There's No Such Thing As 'Negative Kilojoule Foods'

You've probably been told at some point that eating celery actually burns more kilojoules than it contains. While celery is low in kilojoules and makes for a refreshing snack, there are no foods out there that count as negative kilojoules. In this video from the SciShow YouTube channel, host Michael Aranda explains what's really going in your body when you eat a so-called "negative kilojoule food". The reality is that all food has kilojoules, and the process of eating it won't instantly burn it off. This is by design. Your body wants to gain as much energy as it can from the food you eat, and it tries to use as little energy as possible to digest it — even with a super low kilojoule food like raw celery. The high water and fibre composition of celery makes it easy to digest, so your body actually needs to burn less kilojoules to process it.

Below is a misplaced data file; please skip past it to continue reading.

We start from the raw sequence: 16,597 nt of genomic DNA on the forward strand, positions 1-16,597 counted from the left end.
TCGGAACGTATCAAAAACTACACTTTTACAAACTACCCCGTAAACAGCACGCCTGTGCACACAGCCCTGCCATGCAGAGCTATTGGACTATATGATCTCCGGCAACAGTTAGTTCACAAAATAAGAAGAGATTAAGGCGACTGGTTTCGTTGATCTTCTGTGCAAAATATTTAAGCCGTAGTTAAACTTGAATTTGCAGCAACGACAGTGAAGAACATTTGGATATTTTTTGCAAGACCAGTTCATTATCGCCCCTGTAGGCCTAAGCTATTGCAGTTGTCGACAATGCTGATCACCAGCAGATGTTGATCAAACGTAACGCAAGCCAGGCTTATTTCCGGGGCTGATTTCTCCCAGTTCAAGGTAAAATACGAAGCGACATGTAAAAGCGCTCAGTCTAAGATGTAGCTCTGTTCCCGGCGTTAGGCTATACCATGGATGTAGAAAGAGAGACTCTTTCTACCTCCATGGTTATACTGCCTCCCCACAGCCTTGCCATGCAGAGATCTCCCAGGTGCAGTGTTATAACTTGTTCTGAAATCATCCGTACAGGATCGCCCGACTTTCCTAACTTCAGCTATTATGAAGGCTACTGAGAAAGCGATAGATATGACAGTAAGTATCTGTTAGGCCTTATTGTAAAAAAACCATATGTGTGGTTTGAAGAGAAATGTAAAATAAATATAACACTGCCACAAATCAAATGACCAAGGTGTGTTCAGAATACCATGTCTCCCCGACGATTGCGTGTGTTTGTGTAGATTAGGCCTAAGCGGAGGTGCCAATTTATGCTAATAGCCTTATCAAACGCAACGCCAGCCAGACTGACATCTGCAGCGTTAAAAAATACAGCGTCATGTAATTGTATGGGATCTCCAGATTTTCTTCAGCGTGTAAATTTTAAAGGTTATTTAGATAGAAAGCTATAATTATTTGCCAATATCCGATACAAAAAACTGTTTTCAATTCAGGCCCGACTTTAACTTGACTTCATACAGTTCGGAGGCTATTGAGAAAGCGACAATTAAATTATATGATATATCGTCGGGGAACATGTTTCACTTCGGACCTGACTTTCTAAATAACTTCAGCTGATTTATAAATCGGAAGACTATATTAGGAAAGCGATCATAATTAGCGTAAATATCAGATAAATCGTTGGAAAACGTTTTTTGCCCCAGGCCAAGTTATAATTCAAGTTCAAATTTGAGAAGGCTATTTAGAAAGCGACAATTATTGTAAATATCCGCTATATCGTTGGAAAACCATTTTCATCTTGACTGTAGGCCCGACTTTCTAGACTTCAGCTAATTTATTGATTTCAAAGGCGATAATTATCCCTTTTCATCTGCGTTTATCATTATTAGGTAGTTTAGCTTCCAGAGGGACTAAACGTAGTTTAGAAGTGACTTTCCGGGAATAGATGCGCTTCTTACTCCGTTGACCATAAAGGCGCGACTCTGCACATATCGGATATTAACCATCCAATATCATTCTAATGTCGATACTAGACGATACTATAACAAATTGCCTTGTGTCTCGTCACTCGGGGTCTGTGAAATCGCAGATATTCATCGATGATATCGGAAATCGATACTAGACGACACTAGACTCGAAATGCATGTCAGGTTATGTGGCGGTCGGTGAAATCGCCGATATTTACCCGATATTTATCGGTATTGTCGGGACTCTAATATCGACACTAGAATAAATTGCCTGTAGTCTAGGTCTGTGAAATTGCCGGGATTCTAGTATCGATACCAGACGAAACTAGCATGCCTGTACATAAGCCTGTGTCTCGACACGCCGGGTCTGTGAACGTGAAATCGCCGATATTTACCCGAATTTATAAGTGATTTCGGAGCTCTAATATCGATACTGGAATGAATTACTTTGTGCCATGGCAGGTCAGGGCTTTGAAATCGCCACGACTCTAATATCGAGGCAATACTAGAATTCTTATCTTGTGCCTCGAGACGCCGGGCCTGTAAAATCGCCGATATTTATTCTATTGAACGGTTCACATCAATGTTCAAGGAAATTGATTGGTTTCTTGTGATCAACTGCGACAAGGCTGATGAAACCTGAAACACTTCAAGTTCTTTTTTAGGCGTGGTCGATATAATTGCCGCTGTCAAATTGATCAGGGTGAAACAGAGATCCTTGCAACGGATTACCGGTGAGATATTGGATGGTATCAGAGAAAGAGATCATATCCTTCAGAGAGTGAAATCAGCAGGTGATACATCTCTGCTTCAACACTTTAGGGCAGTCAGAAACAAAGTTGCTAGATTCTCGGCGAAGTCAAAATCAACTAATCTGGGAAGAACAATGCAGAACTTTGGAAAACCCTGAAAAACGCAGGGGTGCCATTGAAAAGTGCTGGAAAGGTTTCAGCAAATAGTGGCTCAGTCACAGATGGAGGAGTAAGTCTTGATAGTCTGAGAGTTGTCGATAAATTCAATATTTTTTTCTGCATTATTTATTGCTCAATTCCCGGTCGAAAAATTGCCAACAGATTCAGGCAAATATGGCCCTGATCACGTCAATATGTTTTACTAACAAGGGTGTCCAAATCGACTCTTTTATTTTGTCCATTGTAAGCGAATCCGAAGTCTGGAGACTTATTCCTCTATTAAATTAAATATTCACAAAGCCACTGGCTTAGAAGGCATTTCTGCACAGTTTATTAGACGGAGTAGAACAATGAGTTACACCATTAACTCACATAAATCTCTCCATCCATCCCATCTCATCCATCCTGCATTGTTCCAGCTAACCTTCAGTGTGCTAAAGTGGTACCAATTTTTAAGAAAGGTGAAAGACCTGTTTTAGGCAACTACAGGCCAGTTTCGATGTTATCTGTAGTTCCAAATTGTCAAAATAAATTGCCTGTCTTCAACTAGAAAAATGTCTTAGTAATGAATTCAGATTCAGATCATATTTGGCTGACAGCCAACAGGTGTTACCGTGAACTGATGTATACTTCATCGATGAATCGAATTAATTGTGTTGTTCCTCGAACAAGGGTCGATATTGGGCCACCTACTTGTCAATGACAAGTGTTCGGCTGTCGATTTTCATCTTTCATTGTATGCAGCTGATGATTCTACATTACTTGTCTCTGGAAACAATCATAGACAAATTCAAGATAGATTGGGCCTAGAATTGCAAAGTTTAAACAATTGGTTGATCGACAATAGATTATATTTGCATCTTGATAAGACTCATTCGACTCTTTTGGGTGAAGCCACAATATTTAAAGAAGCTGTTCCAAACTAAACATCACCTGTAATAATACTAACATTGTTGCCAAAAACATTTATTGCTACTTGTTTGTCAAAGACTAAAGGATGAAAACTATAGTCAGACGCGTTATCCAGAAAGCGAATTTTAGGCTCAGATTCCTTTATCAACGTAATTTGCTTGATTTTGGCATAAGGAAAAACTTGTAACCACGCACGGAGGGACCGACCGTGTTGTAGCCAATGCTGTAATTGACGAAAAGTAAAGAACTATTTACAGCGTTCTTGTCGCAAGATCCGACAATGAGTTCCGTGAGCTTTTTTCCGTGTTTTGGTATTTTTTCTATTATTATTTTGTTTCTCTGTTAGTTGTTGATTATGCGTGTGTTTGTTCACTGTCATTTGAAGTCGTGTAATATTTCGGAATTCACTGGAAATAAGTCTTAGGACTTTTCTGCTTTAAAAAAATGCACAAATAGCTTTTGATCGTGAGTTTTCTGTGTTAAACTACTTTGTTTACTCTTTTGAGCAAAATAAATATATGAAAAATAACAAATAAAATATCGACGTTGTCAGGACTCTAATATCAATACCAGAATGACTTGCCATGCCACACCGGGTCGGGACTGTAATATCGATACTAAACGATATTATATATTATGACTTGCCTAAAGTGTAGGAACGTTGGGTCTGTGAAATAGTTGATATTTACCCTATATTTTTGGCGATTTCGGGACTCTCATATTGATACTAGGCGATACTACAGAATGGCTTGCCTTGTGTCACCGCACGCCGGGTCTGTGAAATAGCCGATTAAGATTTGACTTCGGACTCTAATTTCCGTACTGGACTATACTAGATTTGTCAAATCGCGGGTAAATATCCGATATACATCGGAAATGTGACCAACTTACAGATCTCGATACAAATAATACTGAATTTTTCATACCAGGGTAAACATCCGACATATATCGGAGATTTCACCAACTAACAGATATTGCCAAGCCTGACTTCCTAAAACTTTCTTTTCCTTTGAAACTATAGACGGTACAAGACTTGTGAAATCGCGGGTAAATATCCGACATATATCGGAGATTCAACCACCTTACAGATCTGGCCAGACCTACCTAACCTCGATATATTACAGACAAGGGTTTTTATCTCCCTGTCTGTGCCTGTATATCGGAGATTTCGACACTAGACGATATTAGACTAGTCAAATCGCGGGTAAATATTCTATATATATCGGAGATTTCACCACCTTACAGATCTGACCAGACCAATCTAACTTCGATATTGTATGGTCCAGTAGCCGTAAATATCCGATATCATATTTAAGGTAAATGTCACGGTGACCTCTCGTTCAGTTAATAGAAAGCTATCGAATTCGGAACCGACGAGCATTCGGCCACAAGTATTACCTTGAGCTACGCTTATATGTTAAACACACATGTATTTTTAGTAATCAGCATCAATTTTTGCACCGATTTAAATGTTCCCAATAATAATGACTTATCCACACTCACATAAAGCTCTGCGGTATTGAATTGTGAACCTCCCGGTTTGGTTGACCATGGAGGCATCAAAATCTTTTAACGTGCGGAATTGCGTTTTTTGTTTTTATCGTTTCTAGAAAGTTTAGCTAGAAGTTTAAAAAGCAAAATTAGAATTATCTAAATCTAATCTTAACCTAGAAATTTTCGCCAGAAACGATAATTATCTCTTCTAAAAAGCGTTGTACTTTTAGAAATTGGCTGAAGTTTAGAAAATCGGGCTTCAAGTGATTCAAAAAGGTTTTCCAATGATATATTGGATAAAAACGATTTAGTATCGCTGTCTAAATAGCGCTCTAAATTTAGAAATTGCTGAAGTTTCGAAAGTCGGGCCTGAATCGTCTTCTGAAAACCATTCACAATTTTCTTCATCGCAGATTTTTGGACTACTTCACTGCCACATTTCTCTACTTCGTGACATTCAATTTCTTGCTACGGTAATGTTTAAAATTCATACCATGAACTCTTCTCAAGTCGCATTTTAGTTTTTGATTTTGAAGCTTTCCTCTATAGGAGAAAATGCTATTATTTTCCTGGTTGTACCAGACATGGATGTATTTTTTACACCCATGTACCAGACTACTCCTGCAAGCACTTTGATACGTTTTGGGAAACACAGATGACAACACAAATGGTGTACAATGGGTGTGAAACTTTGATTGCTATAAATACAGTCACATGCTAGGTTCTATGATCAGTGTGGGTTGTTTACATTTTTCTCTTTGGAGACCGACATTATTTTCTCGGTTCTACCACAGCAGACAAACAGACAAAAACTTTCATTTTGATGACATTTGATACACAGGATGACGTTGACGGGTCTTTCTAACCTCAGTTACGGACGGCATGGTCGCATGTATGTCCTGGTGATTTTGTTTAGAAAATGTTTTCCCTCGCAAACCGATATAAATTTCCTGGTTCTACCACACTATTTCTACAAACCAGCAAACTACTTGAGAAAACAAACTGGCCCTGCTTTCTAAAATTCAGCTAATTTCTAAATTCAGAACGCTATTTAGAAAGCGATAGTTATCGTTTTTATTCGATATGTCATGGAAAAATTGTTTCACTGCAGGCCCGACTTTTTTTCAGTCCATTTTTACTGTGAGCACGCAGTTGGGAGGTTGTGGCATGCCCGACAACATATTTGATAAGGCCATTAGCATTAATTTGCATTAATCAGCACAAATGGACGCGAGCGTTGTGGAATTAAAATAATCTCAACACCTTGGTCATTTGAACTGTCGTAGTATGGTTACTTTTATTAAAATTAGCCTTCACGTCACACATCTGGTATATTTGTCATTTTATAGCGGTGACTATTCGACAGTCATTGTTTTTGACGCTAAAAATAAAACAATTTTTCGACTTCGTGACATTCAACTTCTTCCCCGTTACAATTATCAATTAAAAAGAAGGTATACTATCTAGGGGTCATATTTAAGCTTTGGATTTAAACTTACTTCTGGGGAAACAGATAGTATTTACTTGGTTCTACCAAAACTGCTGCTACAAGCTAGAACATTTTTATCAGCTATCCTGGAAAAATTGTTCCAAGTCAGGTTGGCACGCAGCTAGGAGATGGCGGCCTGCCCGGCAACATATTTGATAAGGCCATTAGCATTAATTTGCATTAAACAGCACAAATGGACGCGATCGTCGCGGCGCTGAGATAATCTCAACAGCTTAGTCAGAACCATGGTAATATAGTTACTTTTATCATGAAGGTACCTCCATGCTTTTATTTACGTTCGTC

For example, a full stalk of celery is about 41 kilojoules worth of carbohydrates, sugar and protein. Your body burns about 8 kilojoules digesting it, leaving you with a net gain of around 33 kilojoules. That said, celery and other super low kilojoule foods like carrots, grapefruit, cucumbers and apples make for great snacks when you're trying to optimise your diet. These snacks can make you feel full without feeling guilty, and help keep your goals on track.

Do Negative Calorie Foods Exist? [YouTube]


    Yes, BUT, the effort you go to to get the celery out of the fridge and prepare it for eating. Now let's recount the calories.

    digesting yes but the video doesn't explain how much calories are burned by the chewing. Chewing will burn calories and after digesting uses about 2 Cal how much does the chewing use? could it be 8?

      Unless you're part bovine and are chewing that celery to oblivion and back, it's unlikely that chewing is going to actually utilise much energy. Just getting off the couch and cutting the celery probably uses up more energy

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